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To the New Teacher of My Daughter on the Autism Spectrum


Dear Teacher,

You may or may not be fed up of me within the next six months. You may think I’m “that parent” who frets unnecessarily. You might even think I’m a pain in the rear end. And you might not see the things I am trying to get you to see. But that is why I need you to really see.

I’m trusting you. I’m placing the learning and daily wellbeing of my child into your hands six hours a day, five days a week. I need you to see. I need you to understand that what some see as a “high functioning” label and a bright smile doesn’t mean my little girl is always doing OK. She is a skilled at masking. She will breeze into your classroom nearly every morning and ask for a job to do before going to her desk. Because that’s her routine, and that is how she feels secure. She will smile and possibly even hug you.

You will wonder how I can look so harassed, because my little girl has put her school mask on. You won’t see the complaints of headaches and stomach aches before school. You won’t see the crying because you are new and unknown, and she misses last year’s teacher who was safe and constant. You won’t hear the screaming, tugging at clothes that chafe and rub and itch after a summer of only wearing clothes to go out and otherwise enjoying bare skin with no itchies. Or me sitting with a tactile cushion calming her, with her little hand rubbing the sequins backwards and forwards, backwards and forwards until she is calm again.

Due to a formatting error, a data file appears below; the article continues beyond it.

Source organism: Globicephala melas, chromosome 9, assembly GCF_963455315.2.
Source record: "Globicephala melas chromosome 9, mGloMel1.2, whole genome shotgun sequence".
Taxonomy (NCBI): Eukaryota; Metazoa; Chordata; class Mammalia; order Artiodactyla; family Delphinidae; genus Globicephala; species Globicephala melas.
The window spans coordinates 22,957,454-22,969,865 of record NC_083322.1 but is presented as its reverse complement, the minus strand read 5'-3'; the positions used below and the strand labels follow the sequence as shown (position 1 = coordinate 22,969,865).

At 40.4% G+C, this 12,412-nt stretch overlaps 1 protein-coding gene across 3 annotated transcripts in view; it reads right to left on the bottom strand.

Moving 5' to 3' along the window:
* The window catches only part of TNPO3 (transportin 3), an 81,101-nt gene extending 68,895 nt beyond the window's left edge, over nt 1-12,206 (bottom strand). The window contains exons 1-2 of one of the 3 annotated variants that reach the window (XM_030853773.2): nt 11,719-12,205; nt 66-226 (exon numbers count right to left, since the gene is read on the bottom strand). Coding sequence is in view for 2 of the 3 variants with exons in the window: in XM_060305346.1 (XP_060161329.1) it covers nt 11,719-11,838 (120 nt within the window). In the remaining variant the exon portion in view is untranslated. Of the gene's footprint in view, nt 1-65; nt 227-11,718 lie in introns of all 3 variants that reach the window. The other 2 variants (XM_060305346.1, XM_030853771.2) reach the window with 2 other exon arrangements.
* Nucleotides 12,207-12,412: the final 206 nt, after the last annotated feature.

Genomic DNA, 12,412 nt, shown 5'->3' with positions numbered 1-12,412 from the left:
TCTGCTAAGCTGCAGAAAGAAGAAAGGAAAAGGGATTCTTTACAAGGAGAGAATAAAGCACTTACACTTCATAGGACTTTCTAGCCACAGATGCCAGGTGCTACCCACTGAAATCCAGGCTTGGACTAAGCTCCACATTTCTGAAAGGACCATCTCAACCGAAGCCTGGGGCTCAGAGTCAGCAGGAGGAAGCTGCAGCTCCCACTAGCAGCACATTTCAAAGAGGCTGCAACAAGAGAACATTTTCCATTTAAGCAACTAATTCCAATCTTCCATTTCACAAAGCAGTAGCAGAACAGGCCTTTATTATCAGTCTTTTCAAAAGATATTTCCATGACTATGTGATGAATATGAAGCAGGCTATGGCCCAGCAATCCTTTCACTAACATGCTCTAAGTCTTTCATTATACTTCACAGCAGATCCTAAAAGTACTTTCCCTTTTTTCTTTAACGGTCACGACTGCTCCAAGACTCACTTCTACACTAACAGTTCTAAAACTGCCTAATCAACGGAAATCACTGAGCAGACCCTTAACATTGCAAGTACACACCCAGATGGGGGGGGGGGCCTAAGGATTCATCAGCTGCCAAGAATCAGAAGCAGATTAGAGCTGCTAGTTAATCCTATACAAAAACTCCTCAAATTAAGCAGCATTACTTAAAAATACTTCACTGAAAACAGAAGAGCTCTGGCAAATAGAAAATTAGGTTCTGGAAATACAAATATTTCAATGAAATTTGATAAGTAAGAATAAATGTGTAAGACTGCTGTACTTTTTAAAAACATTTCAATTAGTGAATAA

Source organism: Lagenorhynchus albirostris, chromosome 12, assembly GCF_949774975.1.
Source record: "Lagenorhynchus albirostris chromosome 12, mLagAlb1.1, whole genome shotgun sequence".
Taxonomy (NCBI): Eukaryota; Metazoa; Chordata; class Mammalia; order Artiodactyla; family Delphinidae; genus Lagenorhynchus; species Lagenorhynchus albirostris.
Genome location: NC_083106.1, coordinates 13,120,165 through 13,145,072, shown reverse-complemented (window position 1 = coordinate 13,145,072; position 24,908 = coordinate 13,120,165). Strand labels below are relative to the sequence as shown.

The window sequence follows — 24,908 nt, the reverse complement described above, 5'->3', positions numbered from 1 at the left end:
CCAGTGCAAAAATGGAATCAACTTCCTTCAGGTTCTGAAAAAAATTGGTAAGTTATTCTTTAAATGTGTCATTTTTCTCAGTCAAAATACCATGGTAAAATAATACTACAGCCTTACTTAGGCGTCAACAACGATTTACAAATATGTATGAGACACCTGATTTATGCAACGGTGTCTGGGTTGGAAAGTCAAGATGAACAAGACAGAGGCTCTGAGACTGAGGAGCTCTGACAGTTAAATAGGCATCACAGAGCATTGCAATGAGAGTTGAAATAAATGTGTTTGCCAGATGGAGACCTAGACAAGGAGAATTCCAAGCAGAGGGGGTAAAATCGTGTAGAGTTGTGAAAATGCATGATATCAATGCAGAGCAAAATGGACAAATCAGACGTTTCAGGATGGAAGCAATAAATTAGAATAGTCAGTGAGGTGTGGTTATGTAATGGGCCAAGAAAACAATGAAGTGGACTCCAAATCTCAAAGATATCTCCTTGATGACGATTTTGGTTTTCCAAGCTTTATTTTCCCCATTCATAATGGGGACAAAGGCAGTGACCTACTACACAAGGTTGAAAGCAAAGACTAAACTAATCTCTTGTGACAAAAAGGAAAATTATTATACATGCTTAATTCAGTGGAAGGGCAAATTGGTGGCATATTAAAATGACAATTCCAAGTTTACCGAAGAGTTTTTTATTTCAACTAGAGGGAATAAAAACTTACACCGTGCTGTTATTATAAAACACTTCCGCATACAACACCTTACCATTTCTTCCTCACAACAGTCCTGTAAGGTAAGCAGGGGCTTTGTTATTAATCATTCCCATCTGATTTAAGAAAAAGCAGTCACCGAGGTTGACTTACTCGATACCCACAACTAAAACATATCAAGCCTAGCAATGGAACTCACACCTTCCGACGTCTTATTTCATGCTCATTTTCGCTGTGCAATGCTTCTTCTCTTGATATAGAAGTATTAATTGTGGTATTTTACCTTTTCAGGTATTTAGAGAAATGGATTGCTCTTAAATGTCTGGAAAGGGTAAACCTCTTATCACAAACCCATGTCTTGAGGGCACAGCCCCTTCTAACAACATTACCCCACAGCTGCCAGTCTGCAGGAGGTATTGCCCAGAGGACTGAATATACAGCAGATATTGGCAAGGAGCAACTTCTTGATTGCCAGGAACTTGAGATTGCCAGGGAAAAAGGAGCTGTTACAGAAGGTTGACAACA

When she tells me she is tired, sometimes I can’t figure out if that’s really tired, or sad, or anxious or angry. Tired means all those things. And she cries as she tells me she doesn’t know how to calm down, or she can’t explain what this feeling is. We deal with it all between the hours of 6 a.m. and 8:30 a.m. so she can walk through the school gates with a big smile.

And all day she will seem the same: happy, willing. You may wonder how I can tell, simply by the way she walks out of the classroom, how pent up she is and if we she is going to have a hard afternoon. Because she has had her school mask on, all day. Maybe somebody has bumped or pushed her. Or she can’t figure out how to play the playground games. So she waits and waits until she can come home and let it out, sometimes with an innocuous spark setting off a meltdown. So I’m asking you to take a second look at her sometimes.